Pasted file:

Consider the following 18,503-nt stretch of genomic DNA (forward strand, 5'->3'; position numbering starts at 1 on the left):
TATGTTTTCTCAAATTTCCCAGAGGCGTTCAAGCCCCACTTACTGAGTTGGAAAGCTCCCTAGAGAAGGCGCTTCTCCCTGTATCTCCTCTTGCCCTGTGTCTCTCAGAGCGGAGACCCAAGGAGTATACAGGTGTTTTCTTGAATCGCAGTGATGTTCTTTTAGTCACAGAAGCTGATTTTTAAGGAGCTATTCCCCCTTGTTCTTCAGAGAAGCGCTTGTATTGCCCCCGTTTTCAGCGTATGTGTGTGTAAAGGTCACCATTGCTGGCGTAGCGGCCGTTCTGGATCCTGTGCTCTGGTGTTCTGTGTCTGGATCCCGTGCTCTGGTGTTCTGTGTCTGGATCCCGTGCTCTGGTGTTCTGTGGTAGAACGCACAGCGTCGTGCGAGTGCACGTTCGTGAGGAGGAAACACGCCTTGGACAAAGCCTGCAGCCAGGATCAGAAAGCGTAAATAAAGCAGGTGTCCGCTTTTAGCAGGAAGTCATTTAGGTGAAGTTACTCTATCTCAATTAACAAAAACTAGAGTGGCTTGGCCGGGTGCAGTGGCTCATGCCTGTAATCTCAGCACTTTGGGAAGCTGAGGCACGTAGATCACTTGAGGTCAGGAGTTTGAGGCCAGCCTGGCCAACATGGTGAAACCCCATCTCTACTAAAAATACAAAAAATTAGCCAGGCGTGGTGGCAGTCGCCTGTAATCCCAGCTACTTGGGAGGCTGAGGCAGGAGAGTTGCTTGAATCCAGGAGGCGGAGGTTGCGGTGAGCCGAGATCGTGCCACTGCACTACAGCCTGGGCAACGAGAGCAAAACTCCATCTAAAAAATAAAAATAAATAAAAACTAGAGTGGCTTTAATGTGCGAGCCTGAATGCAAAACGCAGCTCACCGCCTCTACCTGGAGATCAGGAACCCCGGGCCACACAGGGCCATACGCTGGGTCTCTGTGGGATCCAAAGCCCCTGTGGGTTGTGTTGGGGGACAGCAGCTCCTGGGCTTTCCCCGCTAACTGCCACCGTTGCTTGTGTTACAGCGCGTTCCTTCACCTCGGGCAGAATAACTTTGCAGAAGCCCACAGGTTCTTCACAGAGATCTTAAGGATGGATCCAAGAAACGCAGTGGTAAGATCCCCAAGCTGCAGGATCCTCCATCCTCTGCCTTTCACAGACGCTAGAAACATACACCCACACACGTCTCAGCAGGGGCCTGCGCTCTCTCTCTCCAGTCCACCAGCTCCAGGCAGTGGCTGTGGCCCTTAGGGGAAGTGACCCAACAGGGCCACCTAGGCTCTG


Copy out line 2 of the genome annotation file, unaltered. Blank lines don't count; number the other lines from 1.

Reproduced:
TATGTTTTCTCAAATTTCCCAGAGGCGTTCAAGCCCCACTTACTGAGTTGGAAAGCTCCCTAGAGAAGGCGCTTCTCCCTGTATCTCCTCTTGCCCTGTGTCTCTCAGAGCGGAGACCCAAGGAGTATACAGGTGTTTTCTTGAATCGCAGTGATGTTCTTTTAGTCACAGAAGCTGATTTTTAAGGAGCTATTCCCCCTTGTTCTTCAGAGAAGCGCTTGTATTGCCCCCGTTTTCAGCGTATGTGTGTGTAAAGGTCACCATTGCTGGCGTAGCGGCCGTTCTGGATCCTGTGCTCTGGTGTTCTGTGTCTGGATCCCGTGCTCTGGTGTTCTGTGTCTGGATCCCGTGCTCTGGTGTTCTGTGGTAGAACGCACAGCGTCGTGCGAGTGCACGTTCGTGAGGAGGAAACACGCCTTGGACAAAGCCTGCAGCCAGGATCAGAAAGCGTAAATAAAGCAGGTGTCCGCTTTTAGCAGGAAGTCATTTAGGTGAAGTTACTCTATCTCAATTAACAAAAACTAGAGTGGCTTGGCCGGGTGCAGTGGCTCATGCCTGTAATCTCAGCACTTTGGGAAGCTGAGGCACGTAGATCACTTGAGGTCAGGAGTTTGAGGCCAGCCTGGCCAACATGGTGAAACCCCATCTCTACTAAAAATACAAAAAATTAGCCAGGCGTGGTGGCAGTCGCCTGTAATCCCAGCTACTTGGGAGGCTGAGGCAGGAGAGTTGCTTGAATCCAGGAGGCGGAGGTTGCGGTGAGCCGAGATCGTGCCACTGCACTACAGCCTGGGCAACGAGAGCAAAACTCCATCTAAAAAATAAAAATAAATAAAAACTAGAGTGGCTTTAATGTGCGAGCCTGAATGCAAAACGCAGCTCACCGCCTCTACCTGGAGATCAGGAACCCCGGGCCACACAGGGCCATACGCTGGGTCTCTGTGGGATCCAAAGCCCCTGTGGGTTGTGTTGGGGGACAGCAGCTCCTGGGCTTTCCCCGCTAACTGCCACCGTTGCTTGTGTTACAGCGCGTTCCTTCACCTCGGGCAGAATAACTTTGCAGAAGCCCACAGGTTCTTCACAGAGATCTTAAGGATGGATCCAAGAAACGCAGTGGTAAGATCCCCAAGCTGCAGGATCCTCCATCCTCTGCCTTTCACAGACGCTAGAAACATACACCCACACACGTCTCAGCAGGGGCCTGCGCTCTCTCTCTCCAGTCCACCAGCTCCAGGCAGTGGCTGTGGCCCTTAGGGGAAGTGACCCAACAGGGCCACCTAGGCTCTG